Your Baby Today

9-12 months

Your Active 10-Month-Old

Your Active 10-Month-Old

About this time, your little one -- who not so long ago was content to lie on the floor and watch the world go by -- is crawling everywhere, standing by herself, and possibly trying to take her first solo steps. There's no stopping her now! Grab the camcorder before she's out of sight!

Milestones this month | Fancy footwork | Thanks for the memory



Milestones this month*

  • She can walk while holding onto furniture.

  • Baby can stand alone, possibly for a few minutes.

  • She drinks from a cup.

  • Baby plays pat-a-cake or waves good-bye.

  • She understands the meaning of "no."

  • Baby says "mama" or "dada."

  • She expresses herself with gestures and sounds instead of cries.

  • Baby can roll a ball to you.

  • She uses gibberish in a conversational way.
*All babies have their own internal developmental timetable. If your 10-month-old hasn't yet reached these milestones, rest assured that she will in time. If you have concerns about your baby's development, discuss them with her doctor.


Fancy footwork

  • Shoeless is cool You may wonder what's the appropriate footwear for your newly mobile baby. Most doctors recommend nothing. Your baby's feet develop best when they're bare; this helps build arches and strengthen ankles. But if you're looking for protection while you're outdoors, choose low-cut baby shoes with flexible soles, flexible uppers, flat nonskid bottoms and a roomy fit.

  • Stepping up Your active 10-month-old probably also has discovered stairs -- and how to climb them. Most likely, baby knows how to go up but not how to come down. Encourage her to crawl up the stairs, but make sure you're planted close behind her. Do the same as she maneuvers her way back down; help baby put her knees and feet in the proper positions for the trip back down. Never leave your child unattended on or near stairs; those tumbles can result in serious injury.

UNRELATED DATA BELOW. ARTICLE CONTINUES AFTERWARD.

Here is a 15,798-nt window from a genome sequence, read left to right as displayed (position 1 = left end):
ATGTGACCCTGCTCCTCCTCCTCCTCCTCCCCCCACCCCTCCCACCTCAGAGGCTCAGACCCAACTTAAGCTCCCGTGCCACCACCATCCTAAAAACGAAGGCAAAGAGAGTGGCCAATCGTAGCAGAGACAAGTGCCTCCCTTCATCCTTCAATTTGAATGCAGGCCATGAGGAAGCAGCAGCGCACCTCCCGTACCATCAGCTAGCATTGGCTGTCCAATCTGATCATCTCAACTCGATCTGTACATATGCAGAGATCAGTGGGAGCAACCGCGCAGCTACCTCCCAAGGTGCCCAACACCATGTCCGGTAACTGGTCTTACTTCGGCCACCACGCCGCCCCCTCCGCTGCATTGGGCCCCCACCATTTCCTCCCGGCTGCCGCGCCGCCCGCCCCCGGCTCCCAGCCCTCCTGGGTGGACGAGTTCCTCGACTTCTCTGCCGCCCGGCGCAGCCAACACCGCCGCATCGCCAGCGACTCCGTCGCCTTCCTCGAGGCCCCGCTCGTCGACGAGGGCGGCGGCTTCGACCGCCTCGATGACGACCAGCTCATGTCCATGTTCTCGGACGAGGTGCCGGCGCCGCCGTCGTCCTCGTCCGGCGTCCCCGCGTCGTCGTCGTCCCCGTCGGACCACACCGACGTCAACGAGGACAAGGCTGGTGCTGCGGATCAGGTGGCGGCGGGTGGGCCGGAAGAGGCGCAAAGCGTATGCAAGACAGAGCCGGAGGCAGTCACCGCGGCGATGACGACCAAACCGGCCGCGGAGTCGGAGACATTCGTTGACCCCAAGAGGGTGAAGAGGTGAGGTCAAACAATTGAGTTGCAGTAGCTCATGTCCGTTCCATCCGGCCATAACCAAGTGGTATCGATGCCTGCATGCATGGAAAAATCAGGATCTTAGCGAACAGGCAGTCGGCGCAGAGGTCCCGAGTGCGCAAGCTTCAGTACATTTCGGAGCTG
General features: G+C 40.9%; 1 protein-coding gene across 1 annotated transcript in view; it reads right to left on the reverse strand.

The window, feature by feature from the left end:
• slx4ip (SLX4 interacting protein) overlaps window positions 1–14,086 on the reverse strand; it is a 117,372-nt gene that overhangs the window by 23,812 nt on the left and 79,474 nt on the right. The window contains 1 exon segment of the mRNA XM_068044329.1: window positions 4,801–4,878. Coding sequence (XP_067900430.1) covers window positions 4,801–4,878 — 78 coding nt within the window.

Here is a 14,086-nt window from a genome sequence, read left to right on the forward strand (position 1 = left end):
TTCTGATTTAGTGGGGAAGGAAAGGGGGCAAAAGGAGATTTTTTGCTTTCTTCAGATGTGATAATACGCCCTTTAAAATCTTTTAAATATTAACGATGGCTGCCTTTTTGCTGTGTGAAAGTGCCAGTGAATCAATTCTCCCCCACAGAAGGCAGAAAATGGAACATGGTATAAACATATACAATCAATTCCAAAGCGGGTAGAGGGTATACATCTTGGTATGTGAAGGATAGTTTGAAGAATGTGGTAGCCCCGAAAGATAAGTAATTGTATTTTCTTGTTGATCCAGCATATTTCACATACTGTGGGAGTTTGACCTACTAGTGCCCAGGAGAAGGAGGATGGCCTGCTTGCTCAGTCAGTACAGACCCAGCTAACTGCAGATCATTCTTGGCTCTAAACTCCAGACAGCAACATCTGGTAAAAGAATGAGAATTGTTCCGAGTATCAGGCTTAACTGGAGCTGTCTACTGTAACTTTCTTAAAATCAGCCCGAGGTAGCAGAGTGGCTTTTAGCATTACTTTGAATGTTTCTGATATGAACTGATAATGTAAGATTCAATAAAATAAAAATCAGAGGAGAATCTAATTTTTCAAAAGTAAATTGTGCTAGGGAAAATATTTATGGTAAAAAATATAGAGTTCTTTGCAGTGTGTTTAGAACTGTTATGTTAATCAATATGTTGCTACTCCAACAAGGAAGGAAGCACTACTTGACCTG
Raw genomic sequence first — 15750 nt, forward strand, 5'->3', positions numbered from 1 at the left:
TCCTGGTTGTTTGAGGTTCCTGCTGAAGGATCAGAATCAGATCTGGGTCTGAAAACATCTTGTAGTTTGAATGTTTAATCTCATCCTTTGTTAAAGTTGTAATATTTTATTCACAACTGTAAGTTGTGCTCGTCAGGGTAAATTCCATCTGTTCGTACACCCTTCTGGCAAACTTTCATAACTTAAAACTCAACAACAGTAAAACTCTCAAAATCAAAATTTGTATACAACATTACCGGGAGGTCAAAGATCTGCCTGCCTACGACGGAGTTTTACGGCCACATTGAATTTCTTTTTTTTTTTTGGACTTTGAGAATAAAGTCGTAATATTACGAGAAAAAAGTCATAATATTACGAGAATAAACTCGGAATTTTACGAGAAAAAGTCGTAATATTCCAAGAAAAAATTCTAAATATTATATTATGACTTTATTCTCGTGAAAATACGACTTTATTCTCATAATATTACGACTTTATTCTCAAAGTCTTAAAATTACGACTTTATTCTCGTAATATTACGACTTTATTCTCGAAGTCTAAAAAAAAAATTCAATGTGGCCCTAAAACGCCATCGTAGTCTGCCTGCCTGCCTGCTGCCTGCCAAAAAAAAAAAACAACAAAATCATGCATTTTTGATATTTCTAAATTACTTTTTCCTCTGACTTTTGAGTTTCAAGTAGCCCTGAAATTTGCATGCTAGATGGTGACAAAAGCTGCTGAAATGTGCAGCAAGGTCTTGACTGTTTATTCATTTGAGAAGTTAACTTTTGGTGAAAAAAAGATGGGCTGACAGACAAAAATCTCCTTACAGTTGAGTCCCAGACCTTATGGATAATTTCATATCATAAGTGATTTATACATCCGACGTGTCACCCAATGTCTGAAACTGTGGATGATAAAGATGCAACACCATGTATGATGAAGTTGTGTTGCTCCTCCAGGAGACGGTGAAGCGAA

• Exercise cautiously As your baby grows stronger and more active, it may be tempting to introduce her to some of the exercise opportunities outside your home. Before you engage in any "baby workouts," though, there are some things to consider:

    • Infant swimming Use these classes to help your child become comfortable in the water; your baby isn't quite ready to learn the breaststroke!

    • Baby exercise classes or videotapes Look for fun activities that provide socialization, not competition. Avoid those that promote passive motion (where you move your baby's limbs), stretching or any techniques that are aimed at improving strength, conditioning or coordination. These exercises could cause serious injuries to an infant's still-developing bones and joints.

    • Jogging Although running with your baby in a backpack may sound like a great bonding opportunity, keep in mind that the bouncing, jarring motions could injure her head or back. Also, you'll put her at risk if you fall or run into someone.

Thanks for the memory
Baby also may remember events. A song played on a carousel may trigger memories in your child when she hears it played later on a cassette tape. Though she may not be able to tell you in words that she recalls the song, her excited smiles and facial expressions will say it all.

"Out of sight, out of mind" no longer applies. If your child has ever enjoyed unrolling the toilet tissue that sits on the other side of the cabinet door, she'll remember the pleasure every time she passes the door.

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The content on these pages is provided as general information only and should not be substituted for the advice of your physician.


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